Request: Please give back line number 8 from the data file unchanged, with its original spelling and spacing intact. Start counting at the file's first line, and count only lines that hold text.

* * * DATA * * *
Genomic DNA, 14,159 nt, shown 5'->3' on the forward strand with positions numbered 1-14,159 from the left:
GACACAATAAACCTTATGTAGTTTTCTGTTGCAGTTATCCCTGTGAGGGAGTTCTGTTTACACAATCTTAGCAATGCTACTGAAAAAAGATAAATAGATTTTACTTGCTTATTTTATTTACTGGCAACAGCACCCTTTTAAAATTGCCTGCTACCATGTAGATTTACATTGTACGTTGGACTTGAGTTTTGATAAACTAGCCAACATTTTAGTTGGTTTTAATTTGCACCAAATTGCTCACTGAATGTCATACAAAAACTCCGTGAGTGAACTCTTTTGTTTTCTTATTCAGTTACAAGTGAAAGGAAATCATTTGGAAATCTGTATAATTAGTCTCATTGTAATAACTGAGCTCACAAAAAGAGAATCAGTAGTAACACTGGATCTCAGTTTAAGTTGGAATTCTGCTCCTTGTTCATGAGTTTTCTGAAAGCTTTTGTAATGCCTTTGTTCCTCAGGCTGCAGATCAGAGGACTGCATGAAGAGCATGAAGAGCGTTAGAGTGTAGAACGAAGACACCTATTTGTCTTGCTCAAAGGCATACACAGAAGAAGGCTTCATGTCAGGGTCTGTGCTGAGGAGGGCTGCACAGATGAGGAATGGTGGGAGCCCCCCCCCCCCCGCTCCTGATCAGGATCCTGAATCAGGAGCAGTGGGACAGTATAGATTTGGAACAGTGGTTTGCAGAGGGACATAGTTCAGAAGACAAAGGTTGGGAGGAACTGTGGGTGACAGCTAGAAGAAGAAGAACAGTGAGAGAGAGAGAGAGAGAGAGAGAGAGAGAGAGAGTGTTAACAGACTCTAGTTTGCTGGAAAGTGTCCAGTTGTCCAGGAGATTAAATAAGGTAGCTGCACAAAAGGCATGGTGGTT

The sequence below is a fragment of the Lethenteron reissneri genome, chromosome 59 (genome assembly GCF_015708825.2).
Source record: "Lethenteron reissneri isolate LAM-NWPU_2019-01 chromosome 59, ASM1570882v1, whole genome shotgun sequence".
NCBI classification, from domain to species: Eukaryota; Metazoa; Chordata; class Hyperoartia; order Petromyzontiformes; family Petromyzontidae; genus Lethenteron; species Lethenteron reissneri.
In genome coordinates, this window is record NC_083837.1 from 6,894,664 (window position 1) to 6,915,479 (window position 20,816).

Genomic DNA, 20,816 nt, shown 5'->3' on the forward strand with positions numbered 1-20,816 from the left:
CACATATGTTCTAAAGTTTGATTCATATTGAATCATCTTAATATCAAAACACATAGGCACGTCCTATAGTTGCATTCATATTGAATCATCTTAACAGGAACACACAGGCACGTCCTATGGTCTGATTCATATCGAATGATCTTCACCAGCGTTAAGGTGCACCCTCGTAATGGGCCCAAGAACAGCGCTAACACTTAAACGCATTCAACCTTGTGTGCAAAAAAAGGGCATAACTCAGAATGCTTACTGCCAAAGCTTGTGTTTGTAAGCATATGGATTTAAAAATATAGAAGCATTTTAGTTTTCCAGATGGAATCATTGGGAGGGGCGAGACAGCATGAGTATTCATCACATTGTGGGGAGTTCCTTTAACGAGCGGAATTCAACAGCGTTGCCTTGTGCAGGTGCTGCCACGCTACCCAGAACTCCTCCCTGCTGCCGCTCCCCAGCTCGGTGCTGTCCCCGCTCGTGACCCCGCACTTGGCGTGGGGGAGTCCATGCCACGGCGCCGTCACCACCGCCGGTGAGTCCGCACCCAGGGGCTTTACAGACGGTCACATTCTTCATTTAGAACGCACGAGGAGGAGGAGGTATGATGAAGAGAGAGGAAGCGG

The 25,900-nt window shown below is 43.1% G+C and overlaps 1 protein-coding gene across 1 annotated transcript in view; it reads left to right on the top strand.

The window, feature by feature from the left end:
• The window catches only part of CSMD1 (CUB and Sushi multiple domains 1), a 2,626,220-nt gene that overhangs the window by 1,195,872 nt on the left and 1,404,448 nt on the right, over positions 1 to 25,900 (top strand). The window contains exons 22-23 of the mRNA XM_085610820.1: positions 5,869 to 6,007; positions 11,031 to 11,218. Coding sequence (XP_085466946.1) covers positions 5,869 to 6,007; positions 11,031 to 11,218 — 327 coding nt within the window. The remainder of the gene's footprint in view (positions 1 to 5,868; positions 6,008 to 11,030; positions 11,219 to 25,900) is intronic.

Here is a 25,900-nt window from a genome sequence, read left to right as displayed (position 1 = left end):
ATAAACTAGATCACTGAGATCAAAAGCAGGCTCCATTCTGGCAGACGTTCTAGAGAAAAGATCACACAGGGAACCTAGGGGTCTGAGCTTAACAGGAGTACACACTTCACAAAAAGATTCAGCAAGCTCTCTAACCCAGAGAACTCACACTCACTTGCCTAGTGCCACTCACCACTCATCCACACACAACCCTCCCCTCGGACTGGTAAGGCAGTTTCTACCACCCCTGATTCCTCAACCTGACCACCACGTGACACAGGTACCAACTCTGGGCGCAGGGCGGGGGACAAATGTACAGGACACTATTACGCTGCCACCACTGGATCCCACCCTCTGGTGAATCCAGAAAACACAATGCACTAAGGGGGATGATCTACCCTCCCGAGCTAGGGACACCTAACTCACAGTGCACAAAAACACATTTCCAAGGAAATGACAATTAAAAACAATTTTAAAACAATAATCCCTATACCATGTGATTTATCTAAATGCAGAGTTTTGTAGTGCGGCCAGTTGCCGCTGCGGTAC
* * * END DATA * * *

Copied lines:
CACATATGTTCTAAAGTTTGATTCATATTGAATCATCTTAATATCAAAACACATAGGCACGTCCTATAGTTGCATTCATATTGAATCATCTTAACAGGAACACACAGGCACGTCCTATGGTCTGATTCATATCGAATGATCTTCACCAGCGTTAAGGTGCACCCTCGTAATGGGCCCAAGAACAGCGCTAACACTTAAACGCATTCAACCTTGTGTGCAAAAAAAGGGCATAACTCAGAATGCTTACTGCCAAAGCTTGTGTTTGTAAGCATATGGATTTAAAAATATAGAAGCATTTTAGTTTTCCAGATGGAATCATTGGGAGGGGCGAGACAGCATGAGTATTCATCACATTGTGGGGAGTTCCTTTAACGAGCGGAATTCAACAGCGTTGCCTTGTGCAGGTGCTGCCACGCTACCCAGAACTCCTCCCTGCTGCCGCTCCCCAGCTCGGTGCTGTCCCCGCTCGTGACCCCGCACTTGGCGTGGGGGAGTCCATGCCACGGCGCCGTCACCACCGCCGGTGAGTCCGCACCCAGGGGCTTTACAGACGGTCACATTCTTCATTTAGAACGCACGAGGAGGAGGAGGTATGATGAAGAGAGAGGAAGCGG